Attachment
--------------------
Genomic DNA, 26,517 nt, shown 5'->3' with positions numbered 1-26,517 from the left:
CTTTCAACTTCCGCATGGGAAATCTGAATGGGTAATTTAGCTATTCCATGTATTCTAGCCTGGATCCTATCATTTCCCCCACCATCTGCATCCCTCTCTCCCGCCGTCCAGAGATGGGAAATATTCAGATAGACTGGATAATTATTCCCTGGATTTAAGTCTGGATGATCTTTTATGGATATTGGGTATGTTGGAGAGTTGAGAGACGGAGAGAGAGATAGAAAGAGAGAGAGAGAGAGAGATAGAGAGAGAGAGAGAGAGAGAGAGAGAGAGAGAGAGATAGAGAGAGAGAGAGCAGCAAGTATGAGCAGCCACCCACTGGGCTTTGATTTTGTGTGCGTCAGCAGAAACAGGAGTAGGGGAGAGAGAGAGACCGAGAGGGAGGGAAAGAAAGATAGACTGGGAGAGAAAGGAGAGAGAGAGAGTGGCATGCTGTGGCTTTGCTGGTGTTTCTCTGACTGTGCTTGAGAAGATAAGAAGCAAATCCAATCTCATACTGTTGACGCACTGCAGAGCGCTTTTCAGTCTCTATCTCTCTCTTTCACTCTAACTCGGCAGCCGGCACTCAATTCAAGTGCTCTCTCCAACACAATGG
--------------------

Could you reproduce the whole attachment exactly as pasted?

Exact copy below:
Genomic DNA, 26,517 nt, shown 5'->3' with positions numbered 1-26,517 from the left:
CTTTCAACTTCCGCATGGGAAATCTGAATGGGTAATTTAGCTATTCCATGTATTCTAGCCTGGATCCTATCATTTCCCCCACCATCTGCATCCCTCTCTCCCGCCGTCCAGAGATGGGAAATATTCAGATAGACTGGATAATTATTCCCTGGATTTAAGTCTGGATGATCTTTTATGGATATTGGGTATGTTGGAGAGTTGAGAGACGGAGAGAGAGATAGAAAGAGAGAGAGAGAGAGAGATAGAGAGAGAGAGAGAGAGAGAGAGAGAGAGAGAGAGATAGAGAGAGAGAGAGCAGCAAGTATGAGCAGCCACCCACTGGGCTTTGATTTTGTGTGCGTCAGCAGAAACAGGAGTAGGGGAGAGAGAGAGACCGAGAGGGAGGGAAAGAAAGATAGACTGGGAGAGAAAGGAGAGAGAGAGAGTGGCATGCTGTGGCTTTGCTGGTGTTTCTCTGACTGTGCTTGAGAAGATAAGAAGCAAATCCAATCTCATACTGTTGACGCACTGCAGAGCGCTTTTCAGTCTCTATCTCTCTCTTTCACTCTAACTCGGCAGCCGGCACTCAATTCAAGTGCTCTCTCCAACACAATGG